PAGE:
Have you ever considered putting her on a low dose of Prozac? I have seen remarkable changes in dogs… happier, less stressed out. Our rescued basenji really has benefited … going from anxious, somewhat aggressive and certainly not happy to a nearly “normal” dog.

  2. I could do it if I was on vacation, but yeah Suji is a lot of care! My Mother in law prepares dogs to be assistance animals. She always has a wide range of fostered companions. She usually has a pug around blowing snot rockets. I wish I could have a pug, but Arizona is not the best state for their breathing. I’m a vicarious enjoyer these days. Thanks for the insight into your particular cantankerous princess.

  3. Wow, that’s a lot of work! But we don’t think about it for the ones we love.

    But, no, I think I’ll pass on your offer. I don’t think I have what it takes.

  4. Glad to hear that Akemi’s folks are ok. For some reason earlier in the day, I conflated that news with the stuff about them detecting seismic activity in Mexico from celebrating their goal in that World Cup game.

    The urination thing sounds a bit less intimidating than the poop issue actually – it’s more under control. I guess my big concern is how does she feel about other people doing that? Likewise with the injections.

    Also, getting old sucks.

  5. If I were a dog person, perhaps. I love dogs, I do not overwhelmingly love looking after them. Nothing about all that sounds too terribly difficult though, just requires patience and attention. I do have a passport and am retired …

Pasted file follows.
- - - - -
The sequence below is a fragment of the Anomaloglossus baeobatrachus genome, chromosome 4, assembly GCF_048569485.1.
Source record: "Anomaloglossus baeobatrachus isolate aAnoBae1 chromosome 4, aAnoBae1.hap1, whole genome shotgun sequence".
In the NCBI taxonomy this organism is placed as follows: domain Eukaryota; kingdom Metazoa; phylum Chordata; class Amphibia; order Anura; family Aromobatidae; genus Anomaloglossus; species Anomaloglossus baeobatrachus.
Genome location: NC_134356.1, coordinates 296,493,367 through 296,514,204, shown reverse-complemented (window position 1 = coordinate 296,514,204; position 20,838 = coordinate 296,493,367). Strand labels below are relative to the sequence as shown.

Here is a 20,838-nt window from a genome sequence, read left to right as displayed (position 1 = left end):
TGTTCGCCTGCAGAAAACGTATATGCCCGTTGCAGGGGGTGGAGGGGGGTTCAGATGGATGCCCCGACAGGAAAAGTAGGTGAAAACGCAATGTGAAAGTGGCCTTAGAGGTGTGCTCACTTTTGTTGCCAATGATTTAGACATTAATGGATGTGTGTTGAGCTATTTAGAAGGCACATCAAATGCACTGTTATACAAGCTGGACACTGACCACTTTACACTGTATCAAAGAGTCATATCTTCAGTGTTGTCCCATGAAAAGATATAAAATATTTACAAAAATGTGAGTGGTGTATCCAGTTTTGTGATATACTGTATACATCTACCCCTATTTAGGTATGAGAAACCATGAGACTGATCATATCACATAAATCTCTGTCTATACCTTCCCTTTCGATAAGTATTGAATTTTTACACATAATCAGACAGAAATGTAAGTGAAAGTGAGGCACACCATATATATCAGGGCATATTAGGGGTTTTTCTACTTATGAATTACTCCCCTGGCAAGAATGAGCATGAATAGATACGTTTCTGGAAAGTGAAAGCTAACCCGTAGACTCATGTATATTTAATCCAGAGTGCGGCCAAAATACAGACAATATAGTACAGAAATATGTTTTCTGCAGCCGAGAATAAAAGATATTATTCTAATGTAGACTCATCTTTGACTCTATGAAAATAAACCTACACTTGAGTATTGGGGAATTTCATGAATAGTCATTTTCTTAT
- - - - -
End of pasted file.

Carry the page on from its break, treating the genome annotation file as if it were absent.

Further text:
I have to medically board my diabetic cat Harry now. Two shots a day, and he ghosts whenever a stranger or even MyLarry enters the house. Basically, anyone who is not me. $32 a day, which for us is astronomical. I only pay $10 a day for someone to swing by and give Punkin her pill in a pill pocket, feed her, do a little light petting, and scoop the box. She’s elderly and sleeps a lot. Easy peasy/

    I gave up on live in house sitters. One had a party and broke my chaise lounge; emptied seven bottles of booze, raided my pantry and freezer, wore our clothes out to a bar (seriously, they took a fancy pirate coat I was working on for MyLarry and Wore It To A Freaking Bar and SMOKED in it). I found my vintage glassware under the couch. Nope. Another didn’t lift a finger until the day she thought we were coming back, so we surprised her. Damn, I had to do a lot of housework after that misadventure.

    Right now I am fostering two lovely kitties for a family who lost their home, until they get a steady place. Darling, loving, playful cats. I feel awful that they have to stay in “the cat room” full time. It’s the basement spare bedroom, so they are safe, and are not in a shelter. I’m beginning to wonder a little though. I may have two new cats …